Why are we so sleep deprived? First, we electrified the night, Walker says. Light is a profound degrader of our sleep. Second, there is the issue of work: not only the porous borders between when you start and finish, but longer commute times, too. No one wants to give up time with their family or entertainment, so they give up sleep instead. And anxiety plays a part. We’re a lonelier, more depressed society. Alcohol and caffeine are more widely available. All these are the enemies of sleep.

Have you ever wondered why you feel sleepy? The feeling (called the ‘pressure to sleep’) comes from a build up of a sleep-hormone called Adenosine, which builds up if you haven’t slept for a while, or if you have slept poorly (if you have a disturbed night’s sleep it might build up in the morning for example) and then dissipates after a period of sleep.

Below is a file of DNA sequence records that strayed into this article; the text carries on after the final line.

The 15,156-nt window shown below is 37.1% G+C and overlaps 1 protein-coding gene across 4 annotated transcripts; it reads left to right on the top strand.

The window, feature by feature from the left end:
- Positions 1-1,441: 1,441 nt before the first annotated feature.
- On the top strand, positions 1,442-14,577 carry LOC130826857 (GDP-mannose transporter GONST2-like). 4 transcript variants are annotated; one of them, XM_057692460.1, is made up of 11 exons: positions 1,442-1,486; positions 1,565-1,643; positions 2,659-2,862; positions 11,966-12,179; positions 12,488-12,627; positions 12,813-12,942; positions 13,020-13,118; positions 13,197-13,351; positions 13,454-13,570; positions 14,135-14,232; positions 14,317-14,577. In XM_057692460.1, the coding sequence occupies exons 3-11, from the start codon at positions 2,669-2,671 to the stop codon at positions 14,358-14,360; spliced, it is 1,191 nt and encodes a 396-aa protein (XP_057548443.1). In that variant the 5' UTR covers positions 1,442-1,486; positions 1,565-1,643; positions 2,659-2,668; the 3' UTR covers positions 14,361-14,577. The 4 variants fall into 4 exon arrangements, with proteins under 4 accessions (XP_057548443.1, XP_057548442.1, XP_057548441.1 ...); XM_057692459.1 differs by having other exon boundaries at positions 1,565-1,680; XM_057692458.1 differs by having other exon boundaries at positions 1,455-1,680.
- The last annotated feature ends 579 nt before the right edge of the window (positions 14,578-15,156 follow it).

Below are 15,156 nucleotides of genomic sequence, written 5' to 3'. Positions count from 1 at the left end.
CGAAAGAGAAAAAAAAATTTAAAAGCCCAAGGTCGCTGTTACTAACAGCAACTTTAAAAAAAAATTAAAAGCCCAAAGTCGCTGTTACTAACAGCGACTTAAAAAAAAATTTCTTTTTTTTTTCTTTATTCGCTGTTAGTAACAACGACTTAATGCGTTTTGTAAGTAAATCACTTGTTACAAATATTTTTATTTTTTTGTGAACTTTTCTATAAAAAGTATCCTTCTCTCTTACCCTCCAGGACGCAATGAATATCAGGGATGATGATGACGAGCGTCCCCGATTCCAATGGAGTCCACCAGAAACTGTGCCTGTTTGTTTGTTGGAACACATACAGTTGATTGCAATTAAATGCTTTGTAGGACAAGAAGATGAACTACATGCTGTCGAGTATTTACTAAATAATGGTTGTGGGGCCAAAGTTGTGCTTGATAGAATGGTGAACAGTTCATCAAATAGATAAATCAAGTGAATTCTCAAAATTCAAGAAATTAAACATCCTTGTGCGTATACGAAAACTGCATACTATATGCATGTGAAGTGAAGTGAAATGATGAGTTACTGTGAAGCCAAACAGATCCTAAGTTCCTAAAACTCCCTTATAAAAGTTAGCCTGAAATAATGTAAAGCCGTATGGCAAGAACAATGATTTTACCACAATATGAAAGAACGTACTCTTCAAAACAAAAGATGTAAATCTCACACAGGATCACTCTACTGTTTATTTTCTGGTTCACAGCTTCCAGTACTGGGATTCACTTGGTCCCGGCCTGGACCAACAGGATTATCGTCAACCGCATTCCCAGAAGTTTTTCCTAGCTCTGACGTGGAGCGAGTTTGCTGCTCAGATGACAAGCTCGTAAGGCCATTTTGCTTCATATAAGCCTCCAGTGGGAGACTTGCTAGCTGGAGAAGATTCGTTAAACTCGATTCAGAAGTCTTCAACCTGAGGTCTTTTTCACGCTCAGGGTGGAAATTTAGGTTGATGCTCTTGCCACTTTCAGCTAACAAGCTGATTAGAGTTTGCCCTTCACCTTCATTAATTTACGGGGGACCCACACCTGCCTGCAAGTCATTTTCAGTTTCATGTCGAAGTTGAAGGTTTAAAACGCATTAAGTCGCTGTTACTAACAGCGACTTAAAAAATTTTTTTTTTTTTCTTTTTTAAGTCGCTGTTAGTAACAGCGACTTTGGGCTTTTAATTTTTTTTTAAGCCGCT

Our nighttime sleep is divided into REM and Non REM or NREM sleep. Both are important, although this was not always believed to be the case: During NREM sleep, your brain goes into this incredible synchronised pattern of rhythmic chanting, Walker says. There’s a remarkable unity across the surface of the brain, like a deep, slow mantra. Researchers were once fooled that this state was similar to a coma. But nothing could be further from the truth. Vast amounts of memory processing is going on. To produce these brainwaves, hundreds of thousands of cells all sing together, and then go silent, and on and on. Meanwhile, your body settles into this lovely low state of energy, the best blood-pressure medicine you could ever hope for. REM sleep, on the other hand, is sometimes known as paradoxical sleep, because the brain patterns are identical to when you’re awake. It’s an incredibly active brain state. Your heart and nervous system go through spurts of activity: we’re still not exactly sure why.